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Female athletes still face a lack of representation in the media

Photo courtesy of Marta Kierkus

This summer, the 2014 FIFA World Cup unfolded with its usual fervor. Fans flooded into local pubs to watch the games, while others paraded through the streets and pinned flags to their cars. Spectacular moments sparked social media firestorms, with fans from all over the globe announcing which team had scored, and which penalties were totally undeserved. There was no avoiding World Cup fever, even if you wanted to.

Yet as Canada took on Germany in the FIFA U-20 Women’s World Cup quarterfinals on Aug. 16, the country went about its usual day-to-day business, largely unaware that Canada was competing in the tournament, let alone hosting it. Little suggests that next year will be any different when we host the 2015 Women’s World Cup.

For Canadians, who purport themselves to be great fans of the game, hosting these tournaments should be a dream come true, since it is a rare chance to see our own talent compete on our own fields.

So why do so few people seem to care or even know about these female-centric sporting events?

The problem is the lack of official media coverage, certainly, but our own inability to indulge in women’s sports the same way we do in men’s sports is also to blame.

According to FIFA’s Television Audience Report for the 2010 World Cup in South Africa, the 71,867 hours of live broadcast reached a total of 2.2 billion viewers throughout the tournament, which is an average of 188.4 million viewers per game. In contrast, the same report conducted for the 2011 Women’s World Cup in Germany found that durng the 5,931 hours of live broadcast, a mere total of 248.5 million viewers tuned in, an average of only 13.2 million per game.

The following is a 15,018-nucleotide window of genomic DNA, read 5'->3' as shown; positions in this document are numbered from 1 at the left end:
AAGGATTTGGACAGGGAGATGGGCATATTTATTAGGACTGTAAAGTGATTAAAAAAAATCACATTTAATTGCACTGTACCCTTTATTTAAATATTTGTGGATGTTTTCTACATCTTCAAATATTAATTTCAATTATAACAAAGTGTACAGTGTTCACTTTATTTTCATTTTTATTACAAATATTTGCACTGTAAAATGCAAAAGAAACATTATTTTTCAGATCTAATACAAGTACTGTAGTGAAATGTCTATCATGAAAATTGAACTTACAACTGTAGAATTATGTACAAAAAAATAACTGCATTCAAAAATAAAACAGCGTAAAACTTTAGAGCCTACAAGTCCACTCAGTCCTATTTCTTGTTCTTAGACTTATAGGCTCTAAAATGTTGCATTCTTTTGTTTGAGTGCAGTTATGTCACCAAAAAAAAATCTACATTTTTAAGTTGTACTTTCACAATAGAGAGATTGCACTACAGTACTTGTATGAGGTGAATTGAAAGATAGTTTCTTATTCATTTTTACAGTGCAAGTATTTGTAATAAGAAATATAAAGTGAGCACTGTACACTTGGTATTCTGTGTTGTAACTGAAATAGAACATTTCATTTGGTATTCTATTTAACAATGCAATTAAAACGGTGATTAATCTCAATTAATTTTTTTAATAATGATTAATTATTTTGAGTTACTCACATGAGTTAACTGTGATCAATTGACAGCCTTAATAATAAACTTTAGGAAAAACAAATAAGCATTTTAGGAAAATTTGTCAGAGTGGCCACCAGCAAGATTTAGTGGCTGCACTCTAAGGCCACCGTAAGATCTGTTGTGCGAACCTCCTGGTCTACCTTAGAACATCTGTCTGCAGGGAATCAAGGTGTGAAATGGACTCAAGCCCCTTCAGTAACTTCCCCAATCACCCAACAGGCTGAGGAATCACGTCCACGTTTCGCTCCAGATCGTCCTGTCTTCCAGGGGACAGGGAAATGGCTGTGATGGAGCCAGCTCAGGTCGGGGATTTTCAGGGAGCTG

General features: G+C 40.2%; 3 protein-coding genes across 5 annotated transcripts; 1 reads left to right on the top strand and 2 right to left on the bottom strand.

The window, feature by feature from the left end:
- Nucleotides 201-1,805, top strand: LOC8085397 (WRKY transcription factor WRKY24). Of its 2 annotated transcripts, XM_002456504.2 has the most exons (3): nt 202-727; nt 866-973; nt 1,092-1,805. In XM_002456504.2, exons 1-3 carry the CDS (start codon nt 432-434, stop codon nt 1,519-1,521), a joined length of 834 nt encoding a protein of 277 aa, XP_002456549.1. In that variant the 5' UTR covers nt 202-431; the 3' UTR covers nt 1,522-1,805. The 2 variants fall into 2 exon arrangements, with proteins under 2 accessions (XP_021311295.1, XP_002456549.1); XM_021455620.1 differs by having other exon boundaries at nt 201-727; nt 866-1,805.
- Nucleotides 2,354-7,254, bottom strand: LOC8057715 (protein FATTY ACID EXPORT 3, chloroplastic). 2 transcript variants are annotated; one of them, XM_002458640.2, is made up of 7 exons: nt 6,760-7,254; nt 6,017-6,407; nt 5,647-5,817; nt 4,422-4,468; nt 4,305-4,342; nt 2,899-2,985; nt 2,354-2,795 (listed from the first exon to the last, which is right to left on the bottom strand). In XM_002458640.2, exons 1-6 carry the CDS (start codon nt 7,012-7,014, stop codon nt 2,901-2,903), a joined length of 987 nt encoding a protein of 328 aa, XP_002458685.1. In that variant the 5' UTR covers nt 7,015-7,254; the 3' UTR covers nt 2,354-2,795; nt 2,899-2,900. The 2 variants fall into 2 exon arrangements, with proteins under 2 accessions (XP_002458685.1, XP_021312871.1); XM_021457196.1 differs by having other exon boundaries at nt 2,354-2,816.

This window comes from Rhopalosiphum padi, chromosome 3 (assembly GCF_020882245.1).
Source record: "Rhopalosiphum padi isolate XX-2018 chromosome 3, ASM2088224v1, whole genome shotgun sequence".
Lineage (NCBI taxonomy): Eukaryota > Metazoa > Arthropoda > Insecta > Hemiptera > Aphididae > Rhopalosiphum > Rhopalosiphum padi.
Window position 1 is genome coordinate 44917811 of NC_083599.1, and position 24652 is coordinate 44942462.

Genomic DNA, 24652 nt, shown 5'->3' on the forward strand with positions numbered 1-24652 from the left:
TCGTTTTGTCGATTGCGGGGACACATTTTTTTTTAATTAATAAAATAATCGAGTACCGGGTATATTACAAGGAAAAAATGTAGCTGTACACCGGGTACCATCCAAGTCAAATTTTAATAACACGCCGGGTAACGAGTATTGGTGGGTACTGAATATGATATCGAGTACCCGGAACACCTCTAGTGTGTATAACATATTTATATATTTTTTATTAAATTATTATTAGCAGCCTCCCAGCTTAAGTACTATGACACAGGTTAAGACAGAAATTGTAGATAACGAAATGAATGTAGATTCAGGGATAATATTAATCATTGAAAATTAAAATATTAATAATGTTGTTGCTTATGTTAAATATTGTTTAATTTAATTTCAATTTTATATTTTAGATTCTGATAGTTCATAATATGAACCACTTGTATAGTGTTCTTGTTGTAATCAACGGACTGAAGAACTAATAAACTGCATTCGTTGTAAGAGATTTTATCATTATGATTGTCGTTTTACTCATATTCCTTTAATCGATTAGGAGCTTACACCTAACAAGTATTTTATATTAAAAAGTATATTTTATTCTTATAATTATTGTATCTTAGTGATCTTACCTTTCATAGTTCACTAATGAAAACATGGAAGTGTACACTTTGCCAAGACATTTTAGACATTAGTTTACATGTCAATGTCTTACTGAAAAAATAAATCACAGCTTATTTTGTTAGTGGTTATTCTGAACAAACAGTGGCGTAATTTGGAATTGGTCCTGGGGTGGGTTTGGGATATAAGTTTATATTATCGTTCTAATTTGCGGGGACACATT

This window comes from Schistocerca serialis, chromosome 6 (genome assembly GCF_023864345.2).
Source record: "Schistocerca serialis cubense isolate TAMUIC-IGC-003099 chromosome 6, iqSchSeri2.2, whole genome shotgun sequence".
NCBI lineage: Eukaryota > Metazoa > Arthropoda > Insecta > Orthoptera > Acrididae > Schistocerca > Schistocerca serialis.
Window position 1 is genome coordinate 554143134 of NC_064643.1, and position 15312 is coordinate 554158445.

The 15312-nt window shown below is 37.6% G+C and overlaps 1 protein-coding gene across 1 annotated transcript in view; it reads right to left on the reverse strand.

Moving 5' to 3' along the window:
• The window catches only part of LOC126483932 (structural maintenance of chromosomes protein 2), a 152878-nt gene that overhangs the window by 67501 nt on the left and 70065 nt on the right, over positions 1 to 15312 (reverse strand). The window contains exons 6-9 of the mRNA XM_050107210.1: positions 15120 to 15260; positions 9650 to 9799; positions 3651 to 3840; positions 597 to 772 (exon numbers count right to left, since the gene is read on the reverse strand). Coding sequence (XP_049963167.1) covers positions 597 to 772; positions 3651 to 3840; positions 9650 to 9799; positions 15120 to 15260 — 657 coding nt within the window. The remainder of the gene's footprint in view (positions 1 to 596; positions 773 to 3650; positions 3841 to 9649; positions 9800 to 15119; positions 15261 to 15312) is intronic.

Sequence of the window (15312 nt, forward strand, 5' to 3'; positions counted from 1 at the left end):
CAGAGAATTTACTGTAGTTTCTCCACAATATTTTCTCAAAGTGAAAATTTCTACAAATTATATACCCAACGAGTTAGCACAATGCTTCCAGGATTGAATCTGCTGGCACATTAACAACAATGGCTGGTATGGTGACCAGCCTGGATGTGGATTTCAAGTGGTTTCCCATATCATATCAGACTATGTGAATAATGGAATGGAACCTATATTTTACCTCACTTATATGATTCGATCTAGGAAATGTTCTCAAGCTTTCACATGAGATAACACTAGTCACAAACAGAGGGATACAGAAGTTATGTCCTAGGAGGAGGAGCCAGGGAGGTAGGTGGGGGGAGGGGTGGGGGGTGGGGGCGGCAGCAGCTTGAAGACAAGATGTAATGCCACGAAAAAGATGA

“The core problem is that . . . the full acceptance of women’s sports as a serious area for sports in the media is a long way off,” John Doyle wrote for the Globe and Mail back in 2011. “There is a knee-jerk inclination to compare the merit of women’s sports with men’s sports and find the female ver- sion wanting.”

I agree with Doyle on that point, as I’m sure many others do, so we must ask ourselves: Why is this the case?

Many men will claim, despite their feminist inclinations, that they prefer to watch males compete because they want to watch the very best athletes that professional sports have to offer. Since men are biologically stronger and faster than their female counterparts, they are often considered to be the best athletes and are therefore the most entertaining to watch.

Unfortunately, refuting this argument is not that simple. As reported in the Atlantic, studies have shown that, in many sports, women achieve world records an average of 10 per cent lower than men. But surely 10 per cent in athletic performance cannot account for the 2 billion more viewers of the men’s World Cup.

The answer to this uneven representation lies, more than likely, in the media coverage of these events. The Tucker Center for Research on Girls and Women in Sport found that although 40 per cent of sports participants are female, women’s sports receive only 4 per cent of all media coverage.

That needs to change.

In the meantime, commentators such as the Globe and Mail’s Cathal Kelly should refrain from calling the men’s World Cup “the real prize” and “the ultimate draw,” as he did in a recent article about the U-20 women’s team. Foolish statements like these only serve to perpetuate the idea that the Women’s World Cup is subordinate to the “real” World Cup.

The rest of us should do our part by celebrating the accomplishments of our U-20 women’s team, and by carrying that energy into 2015. The World Cup has finally come to Canada. It’s time we started acting like it.